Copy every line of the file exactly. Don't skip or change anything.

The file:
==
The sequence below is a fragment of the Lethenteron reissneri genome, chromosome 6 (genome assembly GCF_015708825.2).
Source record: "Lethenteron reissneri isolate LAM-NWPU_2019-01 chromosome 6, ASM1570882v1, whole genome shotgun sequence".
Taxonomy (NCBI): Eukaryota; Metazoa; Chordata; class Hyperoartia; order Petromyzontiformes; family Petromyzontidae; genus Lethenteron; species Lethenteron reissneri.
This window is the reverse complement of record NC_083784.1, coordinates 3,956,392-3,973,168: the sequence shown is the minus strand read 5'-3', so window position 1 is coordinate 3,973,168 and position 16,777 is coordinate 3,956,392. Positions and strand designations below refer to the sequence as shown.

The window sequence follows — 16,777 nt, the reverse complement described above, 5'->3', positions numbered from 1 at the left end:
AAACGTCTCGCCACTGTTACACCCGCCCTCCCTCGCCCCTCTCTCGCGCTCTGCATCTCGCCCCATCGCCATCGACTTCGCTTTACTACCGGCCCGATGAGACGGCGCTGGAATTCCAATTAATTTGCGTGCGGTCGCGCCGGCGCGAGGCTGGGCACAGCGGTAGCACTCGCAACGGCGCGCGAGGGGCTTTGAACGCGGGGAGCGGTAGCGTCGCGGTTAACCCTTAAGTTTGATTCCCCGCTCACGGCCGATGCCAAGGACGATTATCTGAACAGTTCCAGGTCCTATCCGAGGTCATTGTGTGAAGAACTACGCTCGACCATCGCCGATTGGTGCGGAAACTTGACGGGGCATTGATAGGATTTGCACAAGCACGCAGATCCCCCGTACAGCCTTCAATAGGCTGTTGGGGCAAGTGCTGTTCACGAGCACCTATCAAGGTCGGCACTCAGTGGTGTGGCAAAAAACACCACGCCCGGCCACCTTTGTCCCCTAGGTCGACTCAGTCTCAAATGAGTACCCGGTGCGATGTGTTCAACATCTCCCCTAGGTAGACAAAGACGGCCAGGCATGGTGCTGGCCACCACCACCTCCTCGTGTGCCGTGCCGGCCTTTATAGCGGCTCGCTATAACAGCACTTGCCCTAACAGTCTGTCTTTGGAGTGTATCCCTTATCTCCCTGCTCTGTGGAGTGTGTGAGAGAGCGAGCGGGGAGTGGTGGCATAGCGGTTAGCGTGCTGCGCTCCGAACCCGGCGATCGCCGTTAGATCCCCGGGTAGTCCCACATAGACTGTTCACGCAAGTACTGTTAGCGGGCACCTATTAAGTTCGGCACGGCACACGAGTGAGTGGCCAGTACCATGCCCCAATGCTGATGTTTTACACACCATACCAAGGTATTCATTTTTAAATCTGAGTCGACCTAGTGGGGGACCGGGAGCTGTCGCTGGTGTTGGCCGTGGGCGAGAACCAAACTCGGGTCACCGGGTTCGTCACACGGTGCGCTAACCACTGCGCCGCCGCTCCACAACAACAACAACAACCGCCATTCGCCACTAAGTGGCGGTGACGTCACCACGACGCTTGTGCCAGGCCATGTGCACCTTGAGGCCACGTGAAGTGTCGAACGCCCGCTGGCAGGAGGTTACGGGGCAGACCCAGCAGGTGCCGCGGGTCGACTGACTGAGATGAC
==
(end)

The sequence below is a fragment of the Lethenteron reissneri genome, chromosome 6 (genome assembly GCF_015708825.2).
Source record: "Lethenteron reissneri isolate LAM-NWPU_2019-01 chromosome 6, ASM1570882v1, whole genome shotgun sequence".
Taxonomy (NCBI): Eukaryota; Metazoa; Chordata; class Hyperoartia; order Petromyzontiformes; family Petromyzontidae; genus Lethenteron; species Lethenteron reissneri.
This window is the reverse complement of record NC_083784.1, coordinates 3,956,392-3,973,168: the sequence shown is the minus strand read 5'-3', so window position 1 is coordinate 3,973,168 and position 16,777 is coordinate 3,956,392. Positions and strand designations below refer to the sequence as shown.

The window sequence follows — 16,777 nt, the reverse complement described above, 5'->3', positions numbered from 1 at the left end:
AAACGTCTCGCCACTGTTACACCCGCCCTCCCTCGCCCCTCTCTCGCGCTCTGCATCTCGCCCCATCGCCATCGACTTCGCTTTACTACCGGCCCGATGAGACGGCGCTGGAATTCCAATTAATTTGCGTGCGGTCGCGCCGGCGCGAGGCTGGGCACAGCGGTAGCACTCGCAACGGCGCGCGAGGGGCTTTGAACGCGGGGAGCGGTAGCGTCGCGGTTAACCCTTAAGTTTGATTCCCCGCTCACGGCCGATGCCAAGGACGATTATCTGAACAGTTCCAGGTCCTATCCGAGGTCATTGTGTGAAGAACTACGCTCGACCATCGCCGATTGGTGCGGAAACTTGACGGGGCATTGATAGGATTTGCACAAGCACGCAGATCCCCCGTACAGCCTTCAATAGGCTGTTGGGGCAAGTGCTGTTCACGAGCACCTATCAAGGTCGGCACTCAGTGGTGTGGCAAAAAACACCACGCCCGGCCACCTTTGTCCCCTAGGTCGACTCAGTCTCAAATGAGTACCCGGTGCGATGTGTTCAACATCTCCCCTAGGTAGACAAAGACGGCCAGGCATGGTGCTGGCCACCACCACCTCCTCGTGTGCCGTGCCGGCCTTTATAGCGGCTCGCTATAACAGCACTTGCCCTAACAGTCTGTCTTTGGAGTGTATCCCTTATCTCCCTGCTCTGTGGAGTGTGTGAGAGAGCGAGCGGGGAGTGGTGGCATAGCGGTTAGCGTGCTGCGCTCCGAACCCGGCGATCGCCGTTAGATCCCCGGGTAGTCCCACATAGACTGTTCACGCAAGTACTGTTAGCGGGCACCTATTAAGTTCGGCACGGCACACGAGTGAGTGGCCAGTACCATGCCCCAATGCTGATGTTTTACACACCATACCAAGGTATTCATTTTTAAATCTGAGTCGACCTAGTGGGGGACCGGGAGCTGTCGCTGGTGTTGGCCGTGGGCGAGAACCAAACTCGGGTCACCGGGTTCGTCACACGGTGCGCTAACCACTGCGCCGCCGCTCCACAACAACAACAACAACCGCCATTCGCCACTAAGTGGCGGTGACGTCACCACGACGCTTGTGCCAGGCCATGTGCACCTTGAGGCCACGTGAAGTGTCGAACGCCCGCTGGCAGGAGGTTACGGGGCAGACCCAGCAGGTGCCGCGGGTCGACTGACTGAGATGAC